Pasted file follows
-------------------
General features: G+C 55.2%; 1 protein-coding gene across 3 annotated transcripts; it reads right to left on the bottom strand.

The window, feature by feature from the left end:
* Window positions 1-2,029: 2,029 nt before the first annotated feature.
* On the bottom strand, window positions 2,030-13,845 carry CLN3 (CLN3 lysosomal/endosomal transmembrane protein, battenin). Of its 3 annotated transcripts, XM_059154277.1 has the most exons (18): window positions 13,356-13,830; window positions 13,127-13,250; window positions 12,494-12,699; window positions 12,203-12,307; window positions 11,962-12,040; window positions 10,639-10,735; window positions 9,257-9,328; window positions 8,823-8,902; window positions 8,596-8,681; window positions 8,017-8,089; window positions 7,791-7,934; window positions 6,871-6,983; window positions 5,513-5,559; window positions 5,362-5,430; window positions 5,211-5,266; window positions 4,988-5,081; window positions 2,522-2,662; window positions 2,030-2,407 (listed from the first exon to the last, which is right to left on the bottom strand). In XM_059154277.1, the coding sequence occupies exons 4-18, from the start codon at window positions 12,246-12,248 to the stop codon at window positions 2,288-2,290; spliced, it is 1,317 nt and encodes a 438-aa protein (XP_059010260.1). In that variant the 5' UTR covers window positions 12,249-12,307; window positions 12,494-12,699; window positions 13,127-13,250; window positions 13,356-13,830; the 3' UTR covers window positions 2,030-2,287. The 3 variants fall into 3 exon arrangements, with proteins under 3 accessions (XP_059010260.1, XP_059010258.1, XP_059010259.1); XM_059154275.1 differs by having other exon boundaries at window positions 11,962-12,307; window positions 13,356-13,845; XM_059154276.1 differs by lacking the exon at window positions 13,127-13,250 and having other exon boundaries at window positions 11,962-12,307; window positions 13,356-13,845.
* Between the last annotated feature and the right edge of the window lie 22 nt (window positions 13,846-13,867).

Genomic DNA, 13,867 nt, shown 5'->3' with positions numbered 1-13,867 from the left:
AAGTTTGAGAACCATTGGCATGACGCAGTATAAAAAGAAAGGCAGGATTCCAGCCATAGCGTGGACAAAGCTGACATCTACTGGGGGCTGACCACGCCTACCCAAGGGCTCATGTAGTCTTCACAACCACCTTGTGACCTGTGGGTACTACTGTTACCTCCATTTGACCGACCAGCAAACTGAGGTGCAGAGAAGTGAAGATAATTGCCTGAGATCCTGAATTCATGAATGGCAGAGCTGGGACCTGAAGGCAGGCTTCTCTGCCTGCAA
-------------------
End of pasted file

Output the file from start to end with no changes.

General features: G+C 55.2%; 1 protein-coding gene across 3 annotated transcripts; it reads right to left on the bottom strand.

The window, feature by feature from the left end:
* Window positions 1-2,029: 2,029 nt before the first annotated feature.
* On the bottom strand, window positions 2,030-13,845 carry CLN3 (CLN3 lysosomal/endosomal transmembrane protein, battenin). Of its 3 annotated transcripts, XM_059154277.1 has the most exons (18): window positions 13,356-13,830; window positions 13,127-13,250; window positions 12,494-12,699; window positions 12,203-12,307; window positions 11,962-12,040; window positions 10,639-10,735; window positions 9,257-9,328; window positions 8,823-8,902; window positions 8,596-8,681; window positions 8,017-8,089; window positions 7,791-7,934; window positions 6,871-6,983; window positions 5,513-5,559; window positions 5,362-5,430; window positions 5,211-5,266; window positions 4,988-5,081; window positions 2,522-2,662; window positions 2,030-2,407 (listed from the first exon to the last, which is right to left on the bottom strand). In XM_059154277.1, the coding sequence occupies exons 4-18, from the start codon at window positions 12,246-12,248 to the stop codon at window positions 2,288-2,290; spliced, it is 1,317 nt and encodes a 438-aa protein (XP_059010260.1). In that variant the 5' UTR covers window positions 12,249-12,307; window positions 12,494-12,699; window positions 13,127-13,250; window positions 13,356-13,830; the 3' UTR covers window positions 2,030-2,287. The 3 variants fall into 3 exon arrangements, with proteins under 3 accessions (XP_059010260.1, XP_059010258.1, XP_059010259.1); XM_059154275.1 differs by having other exon boundaries at window positions 11,962-12,307; window positions 13,356-13,845; XM_059154276.1 differs by lacking the exon at window positions 13,127-13,250 and having other exon boundaries at window positions 11,962-12,307; window positions 13,356-13,845.
* Between the last annotated feature and the right edge of the window lie 22 nt (window positions 13,846-13,867).

Genomic DNA, 13,867 nt, shown 5'->3' with positions numbered 1-13,867 from the left:
AAGTTTGAGAACCATTGGCATGACGCAGTATAAAAAGAAAGGCAGGATTCCAGCCATAGCGTGGACAAAGCTGACATCTACTGGGGGCTGACCACGCCTACCCAAGGGCTCATGTAGTCTTCACAACCACCTTGTGACCTGTGGGTACTACTGTTACCTCCATTTGACCGACCAGCAAACTGAGGTGCAGAGAAGTGAAGATAATTGCCTGAGATCCTGAATTCATGAATGGCAGAGCTGGGACCTGAAGGCAGGCTTCTCTGCCTGCAA